Gabe Paul

Gabe Paul

Gabriel Howard Paul (January 4, 1910 – April 26, 1998) was an American executive in Major League Baseball who served as general manager of three teams and, perhaps most famously, as president of the New York Yankees under George Steinbrenner during the 1970s.

Gabriel Paul

    * Born January 4, 1910 in Rochester, NY USA
    * Died April 26, 1998 in Rochester, NY USA

Gabe Paul started in baseball while in his teens. The Rochester Red Wings were run by Warren Giles, and Paul impressed Giles enough to be hired as a general handy man. He started writing publicity releases for the team, then he learned front office detail and concessions. When Giles left to become the GM of the Cincinnati Reds, Paul followed him to be the Reds' publicity chief, replacing Gene Karst (who was the first "publicity man" in the major leagues, with the St. Louis Cardinals in 1931). Paul became Giles' first assistant and remained with Cincinnati when Giles left to become National League president in 1951.

Gabe was vice president and General Manager until 1960, when he left to become GM of the expansion Houston Colt 45's. Paul didn't stay long enough to see Houston field a team, as he moved to the Cleveland Indians in 1961, serving as GM until 1973. In 1963, he was part of a group that bought the Indians, and added the titles of president and treasurer. In 1966 he sold his stock to Vernon Stouffer. He was replaced as GM in Cleveland by his longtime "second banana" Phil Seghi.

On the field, Paul brought to Cleveland pitching stars Sam McDowell and Luis Tiant and, in 1965, reacquired Colavito in a bid to win more games, and more fans. But, after an encouraging 1968 season, the Indians plummeted in the standings. For a while, Paul gave up his general manager title to field manager Alvin Dark in an effort to change the club's fortunes.

Paul left the Indians to become GM of the New York Yankees in 1973. Installed as club president that year after the April departure of minority owner Michael Burke and the year-end departure of GM/interim president Lee MacPhail, Paul helped Steinbrenner rebuild the once-proud Yankees into a champion. The team won its first American League pennant in 12 years in 1976 and its first world championship since 1962 the following year.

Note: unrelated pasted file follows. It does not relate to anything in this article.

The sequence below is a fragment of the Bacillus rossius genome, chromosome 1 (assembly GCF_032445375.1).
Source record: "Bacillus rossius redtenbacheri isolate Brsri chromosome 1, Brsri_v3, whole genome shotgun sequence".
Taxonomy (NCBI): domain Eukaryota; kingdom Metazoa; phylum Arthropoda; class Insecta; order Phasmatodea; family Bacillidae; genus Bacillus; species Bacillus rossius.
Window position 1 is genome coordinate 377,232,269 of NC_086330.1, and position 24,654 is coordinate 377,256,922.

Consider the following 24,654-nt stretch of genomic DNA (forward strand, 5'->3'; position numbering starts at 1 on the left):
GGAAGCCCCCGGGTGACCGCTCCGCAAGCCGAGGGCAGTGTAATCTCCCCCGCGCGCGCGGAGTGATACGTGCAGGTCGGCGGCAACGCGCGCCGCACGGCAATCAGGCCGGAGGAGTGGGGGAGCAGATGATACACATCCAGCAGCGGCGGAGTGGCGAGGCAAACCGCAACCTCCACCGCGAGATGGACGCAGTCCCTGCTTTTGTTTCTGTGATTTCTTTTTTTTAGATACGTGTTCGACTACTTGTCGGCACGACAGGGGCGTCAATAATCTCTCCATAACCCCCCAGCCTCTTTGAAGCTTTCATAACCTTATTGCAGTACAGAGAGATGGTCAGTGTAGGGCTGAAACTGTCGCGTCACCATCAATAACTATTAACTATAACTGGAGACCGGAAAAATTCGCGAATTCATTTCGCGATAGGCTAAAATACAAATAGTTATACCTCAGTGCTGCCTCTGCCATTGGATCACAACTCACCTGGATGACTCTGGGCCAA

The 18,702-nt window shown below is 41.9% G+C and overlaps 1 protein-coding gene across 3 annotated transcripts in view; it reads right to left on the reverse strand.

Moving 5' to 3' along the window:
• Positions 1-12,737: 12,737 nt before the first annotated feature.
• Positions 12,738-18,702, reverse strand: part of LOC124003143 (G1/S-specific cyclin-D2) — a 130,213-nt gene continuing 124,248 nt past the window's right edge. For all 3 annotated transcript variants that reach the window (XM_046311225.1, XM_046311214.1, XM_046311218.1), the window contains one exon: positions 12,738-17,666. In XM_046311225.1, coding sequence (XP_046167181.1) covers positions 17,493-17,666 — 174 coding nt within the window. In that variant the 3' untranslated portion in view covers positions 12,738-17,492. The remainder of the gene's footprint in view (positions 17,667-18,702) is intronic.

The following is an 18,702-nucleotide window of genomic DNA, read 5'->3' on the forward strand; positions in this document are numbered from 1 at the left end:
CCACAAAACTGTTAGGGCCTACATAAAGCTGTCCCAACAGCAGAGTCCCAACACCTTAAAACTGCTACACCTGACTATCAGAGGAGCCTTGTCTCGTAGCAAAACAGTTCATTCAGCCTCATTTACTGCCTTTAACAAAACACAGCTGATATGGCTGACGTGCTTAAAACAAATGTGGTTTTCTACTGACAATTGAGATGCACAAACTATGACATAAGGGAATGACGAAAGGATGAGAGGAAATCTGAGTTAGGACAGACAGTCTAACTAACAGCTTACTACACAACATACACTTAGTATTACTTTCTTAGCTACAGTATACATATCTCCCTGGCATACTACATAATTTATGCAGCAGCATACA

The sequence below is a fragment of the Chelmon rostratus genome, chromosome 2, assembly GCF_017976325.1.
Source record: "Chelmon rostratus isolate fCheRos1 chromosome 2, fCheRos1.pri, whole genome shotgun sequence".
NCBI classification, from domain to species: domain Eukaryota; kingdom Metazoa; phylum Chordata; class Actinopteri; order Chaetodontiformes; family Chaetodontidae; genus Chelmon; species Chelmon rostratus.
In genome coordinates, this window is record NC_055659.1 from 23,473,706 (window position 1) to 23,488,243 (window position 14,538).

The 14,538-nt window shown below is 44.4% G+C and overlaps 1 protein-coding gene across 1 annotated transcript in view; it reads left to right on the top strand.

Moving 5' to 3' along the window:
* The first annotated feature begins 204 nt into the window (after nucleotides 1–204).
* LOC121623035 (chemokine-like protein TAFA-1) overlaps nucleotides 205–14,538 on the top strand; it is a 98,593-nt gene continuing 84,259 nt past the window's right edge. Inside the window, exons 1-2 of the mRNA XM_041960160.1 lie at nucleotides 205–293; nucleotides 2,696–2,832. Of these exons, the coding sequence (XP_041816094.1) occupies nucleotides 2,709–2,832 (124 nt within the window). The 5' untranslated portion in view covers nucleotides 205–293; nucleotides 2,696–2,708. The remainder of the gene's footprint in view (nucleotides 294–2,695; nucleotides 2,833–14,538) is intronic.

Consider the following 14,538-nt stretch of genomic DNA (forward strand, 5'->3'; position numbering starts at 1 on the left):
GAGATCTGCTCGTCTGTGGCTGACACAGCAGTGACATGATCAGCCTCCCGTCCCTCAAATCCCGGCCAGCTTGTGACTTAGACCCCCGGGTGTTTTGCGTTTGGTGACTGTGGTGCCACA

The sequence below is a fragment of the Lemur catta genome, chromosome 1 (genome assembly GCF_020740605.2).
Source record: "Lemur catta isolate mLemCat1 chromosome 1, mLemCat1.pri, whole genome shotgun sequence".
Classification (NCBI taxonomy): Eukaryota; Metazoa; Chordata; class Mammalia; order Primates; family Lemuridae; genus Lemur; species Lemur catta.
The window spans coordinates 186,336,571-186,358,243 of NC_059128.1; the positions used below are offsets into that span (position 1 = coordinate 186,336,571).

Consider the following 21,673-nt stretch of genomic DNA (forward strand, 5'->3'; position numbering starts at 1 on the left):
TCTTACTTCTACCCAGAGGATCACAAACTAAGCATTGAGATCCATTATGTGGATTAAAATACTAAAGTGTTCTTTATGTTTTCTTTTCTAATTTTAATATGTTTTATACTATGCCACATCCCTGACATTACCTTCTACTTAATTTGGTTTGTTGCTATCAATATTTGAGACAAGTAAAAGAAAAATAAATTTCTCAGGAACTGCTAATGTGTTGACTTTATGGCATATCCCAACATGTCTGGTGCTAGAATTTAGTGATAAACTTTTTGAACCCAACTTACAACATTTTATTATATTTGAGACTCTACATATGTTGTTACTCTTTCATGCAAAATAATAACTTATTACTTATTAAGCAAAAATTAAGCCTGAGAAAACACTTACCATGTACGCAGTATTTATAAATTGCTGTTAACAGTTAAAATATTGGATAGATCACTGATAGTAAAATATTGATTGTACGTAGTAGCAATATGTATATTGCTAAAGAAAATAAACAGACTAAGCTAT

The key to re-building the Yankees was a series of trades that Paul pulled off. He acquired in succession: Graig Nettles, Chris Chambliss, Dick Tidrow and Oscar Gamble from his former team, the Indians; Lou Piniella from the Royals; Mickey Rivers and Ed Figueroa from the Angels; Willie Randolph, Ken Brett and Dock Ellis from the Pirates; and Bucky Dent from the White Sox. He also signed Catfish Hunter and Reggie Jackson as free agents.

Paul, whose nickname was the "Smiling Cobra" for his expertise in trades, had his enemies, among them influential Cleveland radio host Pete Franklin, who said of Paul, "Gabe was a master at working the room, of getting to know everybody and knowing where all the bodies are. The thing about Gabe was that while he did work for an owner, he always found a way to get a piece of the team himself. Then it became damn near impossible to fire him because he was part-owner. Gabe's greatest gift was the ability to take care of Gabe." The Yankees were able to beat the Los Angeles Dodgers in the 1977 World Series, Paul's only World Series victory.

He was with New York until returning to Cleveland as president and minority owner in 1978.

He was responsible for changing the minor league draft system from drawing numbers out of a hat to drafting in reverse order of the finish in the standings. He led the fight to split each major league into two divisions, and pushed through the free agent drafting of players. He supported the designated hitter rule, and put through the rule change that requires fielders to bring their gloves in off the field after each half-inning.

External Link:

NY Times Obituary

By BR Bullpen

Baseball History, Cincinnati Reds, Cleveland Indians, MLB Owner, New York Yankees


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